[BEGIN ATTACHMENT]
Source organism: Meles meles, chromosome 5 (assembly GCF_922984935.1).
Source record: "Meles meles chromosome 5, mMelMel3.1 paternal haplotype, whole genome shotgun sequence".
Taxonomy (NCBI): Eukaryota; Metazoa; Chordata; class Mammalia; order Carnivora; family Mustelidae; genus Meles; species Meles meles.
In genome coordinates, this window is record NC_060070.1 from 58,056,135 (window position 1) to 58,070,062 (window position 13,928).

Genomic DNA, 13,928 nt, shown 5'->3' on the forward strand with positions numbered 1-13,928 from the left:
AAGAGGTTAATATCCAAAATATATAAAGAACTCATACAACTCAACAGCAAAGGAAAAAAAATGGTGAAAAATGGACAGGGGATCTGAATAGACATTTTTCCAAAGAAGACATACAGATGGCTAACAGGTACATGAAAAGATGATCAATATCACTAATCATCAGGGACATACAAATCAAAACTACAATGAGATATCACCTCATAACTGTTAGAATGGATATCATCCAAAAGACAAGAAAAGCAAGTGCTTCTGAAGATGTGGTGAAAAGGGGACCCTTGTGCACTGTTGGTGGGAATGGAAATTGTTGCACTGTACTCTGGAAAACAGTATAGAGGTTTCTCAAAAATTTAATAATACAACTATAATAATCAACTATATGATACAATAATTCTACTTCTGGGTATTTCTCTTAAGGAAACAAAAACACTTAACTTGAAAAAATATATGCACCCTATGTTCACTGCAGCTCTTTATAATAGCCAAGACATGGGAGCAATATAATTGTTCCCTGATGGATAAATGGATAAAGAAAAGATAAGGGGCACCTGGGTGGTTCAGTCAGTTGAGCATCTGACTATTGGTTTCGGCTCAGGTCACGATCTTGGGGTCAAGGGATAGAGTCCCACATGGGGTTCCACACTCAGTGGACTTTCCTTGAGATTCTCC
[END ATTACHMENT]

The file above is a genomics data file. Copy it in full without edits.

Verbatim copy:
Source organism: Meles meles, chromosome 5 (assembly GCF_922984935.1).
Source record: "Meles meles chromosome 5, mMelMel3.1 paternal haplotype, whole genome shotgun sequence".
Taxonomy (NCBI): Eukaryota; Metazoa; Chordata; class Mammalia; order Carnivora; family Mustelidae; genus Meles; species Meles meles.
In genome coordinates, this window is record NC_060070.1 from 58,056,135 (window position 1) to 58,070,062 (window position 13,928).

Genomic DNA, 13,928 nt, shown 5'->3' on the forward strand with positions numbered 1-13,928 from the left:
AAGAGGTTAATATCCAAAATATATAAAGAACTCATACAACTCAACAGCAAAGGAAAAAAAATGGTGAAAAATGGACAGGGGATCTGAATAGACATTTTTCCAAAGAAGACATACAGATGGCTAACAGGTACATGAAAAGATGATCAATATCACTAATCATCAGGGACATACAAATCAAAACTACAATGAGATATCACCTCATAACTGTTAGAATGGATATCATCCAAAAGACAAGAAAAGCAAGTGCTTCTGAAGATGTGGTGAAAAGGGGACCCTTGTGCACTGTTGGTGGGAATGGAAATTGTTGCACTGTACTCTGGAAAACAGTATAGAGGTTTCTCAAAAATTTAATAATACAACTATAATAATCAACTATATGATACAATAATTCTACTTCTGGGTATTTCTCTTAAGGAAACAAAAACACTTAACTTGAAAAAATATATGCACCCTATGTTCACTGCAGCTCTTTATAATAGCCAAGACATGGGAGCAATATAATTGTTCCCTGATGGATAAATGGATAAAGAAAAGATAAGGGGCACCTGGGTGGTTCAGTCAGTTGAGCATCTGACTATTGGTTTCGGCTCAGGTCACGATCTTGGGGTCAAGGGATAGAGTCCCACATGGGGTTCCACACTCAGTGGACTTTCCTTGAGATTCTCC